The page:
Imagine being blindfolded and then turned loose, on your own, to navigate a large, strange building that you’ve never entered before. It would be like one of those sadistic, mean-spirited reality TV shows. Yet that’s precisely the predicament encountered by many of the 161 million people worldwide who suffer from vision impairment. Now an electronic system called PERCEPT, being developed by Professor Aura Ganz of the Electrical and Computer Engineering Department, will allow visually impaired individuals, each equipped only with a three-ounce electronic device and Bluetooth headphone, to navigate unfamiliar buildings with ease.
PERCEPT is generated using Radio Frequency Identification (RFID) tags placed throughout a building as audio landmarks. When a visually impaired visitor tunes into these “electronic signposts” with his or her RFID reading device, the system feeds back verbal instructions spoken through the person’s Bluetooth headphones.
“We do have a basic prototype of the PERCEPT system already built,” explains Dr. Ganz, “and it will be installed by June of 2011 in the Knowles Engineering Building on the UMass campus, where human testing will begin this summer.”
At any entrance of Knowles, the visually impaired will be able to get directions to every room in the building at a kiosk, or electronic building directory, where the PERCEPT system will orient them with verbal instructions.
Professor Ganz heads a research team working on the project through a three-year, $380,000 grant from the National Institutes of Health/National Eye Institute. The project is entitled “PERCEPT: RFID-enabled automated space for the blind and visually impaired.”
The visually-impaired encounter serious problems leading independent lives due to their reduced perception of the environment. Unfamiliar buildings pose a huge challenge for them without seeking help from others. Current training programs for blind and visually-impaired people in university settings, including UMass Amherst, require them to memorize a large amount of information for numerous buildings each semester, leading to many frustrating situations.
The whole PERCEPT project has been guided by suggestions from Carole Wilson, the certified Orientation and Mobility Specialist from the Massachusetts Commission for the Blind, located in Springfield, Massachusetts. She will also recruit 20 visually-impaired subjects from off-campus in western Massachusetts to test the PERCEPT system.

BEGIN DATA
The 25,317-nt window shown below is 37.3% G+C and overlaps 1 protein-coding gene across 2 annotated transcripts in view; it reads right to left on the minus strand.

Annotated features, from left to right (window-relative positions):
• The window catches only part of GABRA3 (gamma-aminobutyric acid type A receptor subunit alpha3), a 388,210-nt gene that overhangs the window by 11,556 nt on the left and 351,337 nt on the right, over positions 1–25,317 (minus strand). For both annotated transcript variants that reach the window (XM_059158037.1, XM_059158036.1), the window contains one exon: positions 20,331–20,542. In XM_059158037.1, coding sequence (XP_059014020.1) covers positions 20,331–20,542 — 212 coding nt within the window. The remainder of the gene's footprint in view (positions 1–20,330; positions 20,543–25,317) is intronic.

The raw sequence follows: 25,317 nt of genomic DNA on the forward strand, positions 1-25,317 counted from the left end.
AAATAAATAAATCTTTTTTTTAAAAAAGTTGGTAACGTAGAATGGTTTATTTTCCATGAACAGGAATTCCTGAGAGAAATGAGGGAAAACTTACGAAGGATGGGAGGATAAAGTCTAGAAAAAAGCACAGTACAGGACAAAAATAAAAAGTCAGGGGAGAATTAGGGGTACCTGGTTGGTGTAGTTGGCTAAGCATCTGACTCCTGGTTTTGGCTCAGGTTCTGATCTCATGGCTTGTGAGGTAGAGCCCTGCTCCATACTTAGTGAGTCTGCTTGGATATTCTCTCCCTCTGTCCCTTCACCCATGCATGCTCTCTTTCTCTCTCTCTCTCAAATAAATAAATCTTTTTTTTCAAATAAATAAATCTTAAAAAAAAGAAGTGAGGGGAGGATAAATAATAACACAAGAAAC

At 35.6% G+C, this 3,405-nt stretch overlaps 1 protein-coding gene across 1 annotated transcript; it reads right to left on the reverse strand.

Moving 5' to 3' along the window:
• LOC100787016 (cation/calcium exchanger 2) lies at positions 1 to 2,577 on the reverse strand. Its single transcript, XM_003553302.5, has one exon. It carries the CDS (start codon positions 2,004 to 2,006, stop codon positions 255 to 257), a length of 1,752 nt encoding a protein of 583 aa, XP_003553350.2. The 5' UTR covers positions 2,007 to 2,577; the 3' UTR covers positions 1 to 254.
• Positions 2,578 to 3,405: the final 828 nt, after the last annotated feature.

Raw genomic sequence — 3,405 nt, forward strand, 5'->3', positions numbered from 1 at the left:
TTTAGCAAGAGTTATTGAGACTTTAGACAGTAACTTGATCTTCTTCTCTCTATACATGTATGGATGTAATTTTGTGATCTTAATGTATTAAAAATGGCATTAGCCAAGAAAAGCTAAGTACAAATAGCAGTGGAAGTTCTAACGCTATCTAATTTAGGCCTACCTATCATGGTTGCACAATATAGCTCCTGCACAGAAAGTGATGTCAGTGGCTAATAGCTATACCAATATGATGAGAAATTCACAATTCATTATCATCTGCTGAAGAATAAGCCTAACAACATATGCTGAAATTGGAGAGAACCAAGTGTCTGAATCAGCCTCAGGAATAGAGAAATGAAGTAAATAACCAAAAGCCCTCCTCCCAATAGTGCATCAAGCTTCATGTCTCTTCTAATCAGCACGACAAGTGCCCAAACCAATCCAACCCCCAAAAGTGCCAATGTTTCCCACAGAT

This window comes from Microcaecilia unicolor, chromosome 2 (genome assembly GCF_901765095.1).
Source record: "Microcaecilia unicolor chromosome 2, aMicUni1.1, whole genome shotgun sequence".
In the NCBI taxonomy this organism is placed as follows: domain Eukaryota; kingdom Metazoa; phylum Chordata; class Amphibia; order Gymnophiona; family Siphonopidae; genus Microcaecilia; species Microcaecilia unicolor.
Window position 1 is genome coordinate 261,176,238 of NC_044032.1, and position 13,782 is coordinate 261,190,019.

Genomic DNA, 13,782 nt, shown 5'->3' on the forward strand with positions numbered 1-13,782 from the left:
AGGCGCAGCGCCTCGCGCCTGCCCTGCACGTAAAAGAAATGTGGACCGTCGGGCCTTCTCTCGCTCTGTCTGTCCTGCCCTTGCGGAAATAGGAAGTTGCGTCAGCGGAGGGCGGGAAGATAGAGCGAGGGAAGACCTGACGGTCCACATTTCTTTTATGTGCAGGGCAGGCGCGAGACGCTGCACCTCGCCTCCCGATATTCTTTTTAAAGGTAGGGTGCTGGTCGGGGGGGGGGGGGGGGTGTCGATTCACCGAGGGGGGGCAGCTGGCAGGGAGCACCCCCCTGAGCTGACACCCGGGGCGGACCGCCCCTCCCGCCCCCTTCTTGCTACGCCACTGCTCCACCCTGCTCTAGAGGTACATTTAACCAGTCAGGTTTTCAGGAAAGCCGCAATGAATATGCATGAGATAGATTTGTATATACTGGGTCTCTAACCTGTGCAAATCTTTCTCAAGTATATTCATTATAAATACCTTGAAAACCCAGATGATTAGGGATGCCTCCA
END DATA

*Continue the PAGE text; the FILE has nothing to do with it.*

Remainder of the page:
“We don’t want to test it on campus-based people, because they might have some knowledge of this building,” says Dr. Ganz. “We don’t want to bias the test.”
What happens when a PERCEPT user comes into any entrance of a building wired with the system? The user boots up his or her personal RFID reading device, which scans RFID tags through the building’s WiFi network. Thus activated, the PERCEPT program, speaking to the user through his or her Bluetooth headset, verbally confirms the building name and instructs the user where to find the directory kiosk.
The kiosk is an electronic building directory with a Braille keypad similar to that on a laptop. The user fingers the keypad and enters a desired room number or some other destination, such as a restroom or elevator, to get simple directions spoken through his or her headset. As the user follows those directions, his or her hand-held RFID reader continually scans RFID tags stationed as electronic signposts along the way, and further directions are repeated into the headset.
The 20 subjects who will give PERCEPT its acid test, beginning next summer, will have an orientation to the technology but not an orientation to the building, because they are supposed to use the system without knowing anything about the building.
“That’s the purpose of the technology,” Dr. Ganz notes. “It’s created to be deployed in any building, and it’s geared toward visually impaired visitors who have never been there before. PERCEPT should work for visually impaired people entering any building for the first time. Our goal is to produce this technology for public buildings everywhere.”
Other key members of the PERCEPT research team are Professor Russ Tessier of the Electrical and Computer Engineering Department, who is developing the miniaturized hardware for the RFID reading device, and Professor Elaine Puleo from the School of Public Health, who is working on the experimental design. (November 2010)